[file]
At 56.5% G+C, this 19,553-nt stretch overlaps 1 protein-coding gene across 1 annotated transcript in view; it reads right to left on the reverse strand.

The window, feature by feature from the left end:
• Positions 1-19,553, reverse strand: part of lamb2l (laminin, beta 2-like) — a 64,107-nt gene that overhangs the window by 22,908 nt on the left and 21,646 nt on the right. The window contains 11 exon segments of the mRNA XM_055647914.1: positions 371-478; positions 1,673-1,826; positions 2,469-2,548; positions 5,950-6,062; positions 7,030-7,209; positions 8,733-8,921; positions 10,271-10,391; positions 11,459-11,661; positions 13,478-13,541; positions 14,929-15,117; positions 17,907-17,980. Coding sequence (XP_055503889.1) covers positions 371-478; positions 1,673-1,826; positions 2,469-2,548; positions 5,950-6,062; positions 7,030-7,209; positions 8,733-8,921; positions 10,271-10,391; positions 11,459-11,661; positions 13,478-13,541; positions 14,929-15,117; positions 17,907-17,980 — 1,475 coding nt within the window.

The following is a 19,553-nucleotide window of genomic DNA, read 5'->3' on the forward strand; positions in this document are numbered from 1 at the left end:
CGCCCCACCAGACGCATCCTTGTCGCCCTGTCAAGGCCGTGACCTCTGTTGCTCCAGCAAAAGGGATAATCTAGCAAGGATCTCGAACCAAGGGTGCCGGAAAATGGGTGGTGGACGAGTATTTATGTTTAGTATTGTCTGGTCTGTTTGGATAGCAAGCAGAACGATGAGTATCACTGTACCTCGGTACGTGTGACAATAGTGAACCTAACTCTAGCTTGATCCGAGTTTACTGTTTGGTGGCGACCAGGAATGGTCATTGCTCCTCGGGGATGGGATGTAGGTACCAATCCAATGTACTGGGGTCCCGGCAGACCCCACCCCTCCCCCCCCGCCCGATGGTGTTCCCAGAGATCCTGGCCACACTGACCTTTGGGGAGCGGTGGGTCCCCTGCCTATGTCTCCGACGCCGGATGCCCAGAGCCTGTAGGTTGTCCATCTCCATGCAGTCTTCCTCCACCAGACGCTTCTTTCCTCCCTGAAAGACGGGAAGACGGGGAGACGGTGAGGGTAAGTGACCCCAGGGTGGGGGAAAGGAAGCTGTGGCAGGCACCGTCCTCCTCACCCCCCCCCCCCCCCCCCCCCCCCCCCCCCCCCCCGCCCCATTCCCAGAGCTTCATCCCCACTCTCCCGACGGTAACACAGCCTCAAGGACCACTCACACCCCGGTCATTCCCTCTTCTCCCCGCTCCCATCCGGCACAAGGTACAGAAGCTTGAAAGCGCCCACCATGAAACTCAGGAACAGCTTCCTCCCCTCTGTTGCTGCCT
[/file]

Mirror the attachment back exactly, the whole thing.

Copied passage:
At 56.5% G+C, this 19,553-nt stretch overlaps 1 protein-coding gene across 1 annotated transcript in view; it reads right to left on the reverse strand.

The window, feature by feature from the left end:
• Positions 1-19,553, reverse strand: part of lamb2l (laminin, beta 2-like) — a 64,107-nt gene that overhangs the window by 22,908 nt on the left and 21,646 nt on the right. The window contains 11 exon segments of the mRNA XM_055647914.1: positions 371-478; positions 1,673-1,826; positions 2,469-2,548; positions 5,950-6,062; positions 7,030-7,209; positions 8,733-8,921; positions 10,271-10,391; positions 11,459-11,661; positions 13,478-13,541; positions 14,929-15,117; positions 17,907-17,980. Coding sequence (XP_055503889.1) covers positions 371-478; positions 1,673-1,826; positions 2,469-2,548; positions 5,950-6,062; positions 7,030-7,209; positions 8,733-8,921; positions 10,271-10,391; positions 11,459-11,661; positions 13,478-13,541; positions 14,929-15,117; positions 17,907-17,980 — 1,475 coding nt within the window.

The following is a 19,553-nucleotide window of genomic DNA, read 5'->3' on the forward strand; positions in this document are numbered from 1 at the left end:
CGCCCCACCAGACGCATCCTTGTCGCCCTGTCAAGGCCGTGACCTCTGTTGCTCCAGCAAAAGGGATAATCTAGCAAGGATCTCGAACCAAGGGTGCCGGAAAATGGGTGGTGGACGAGTATTTATGTTTAGTATTGTCTGGTCTGTTTGGATAGCAAGCAGAACGATGAGTATCACTGTACCTCGGTACGTGTGACAATAGTGAACCTAACTCTAGCTTGATCCGAGTTTACTGTTTGGTGGCGACCAGGAATGGTCATTGCTCCTCGGGGATGGGATGTAGGTACCAATCCAATGTACTGGGGTCCCGGCAGACCCCACCCCTCCCCCCCCGCCCGATGGTGTTCCCAGAGATCCTGGCCACACTGACCTTTGGGGAGCGGTGGGTCCCCTGCCTATGTCTCCGACGCCGGATGCCCAGAGCCTGTAGGTTGTCCATCTCCATGCAGTCTTCCTCCACCAGACGCTTCTTTCCTCCCTGAAAGACGGGAAGACGGGGAGACGGTGAGGGTAAGTGACCCCAGGGTGGGGGAAAGGAAGCTGTGGCAGGCACCGTCCTCCTCACCCCCCCCCCCCCCCCCCCCCCCCCCCCCCCCCCCGCCCCATTCCCAGAGCTTCATCCCCACTCTCCCGACGGTAACACAGCCTCAAGGACCACTCACACCCCGGTCATTCCCTCTTCTCCCCGCTCCCATCCGGCACAAGGTACAGAAGCTTGAAAGCGCCCACCATGAAACTCAGGAACAGCTTCCTCCCCTCTGTTGCTGCCT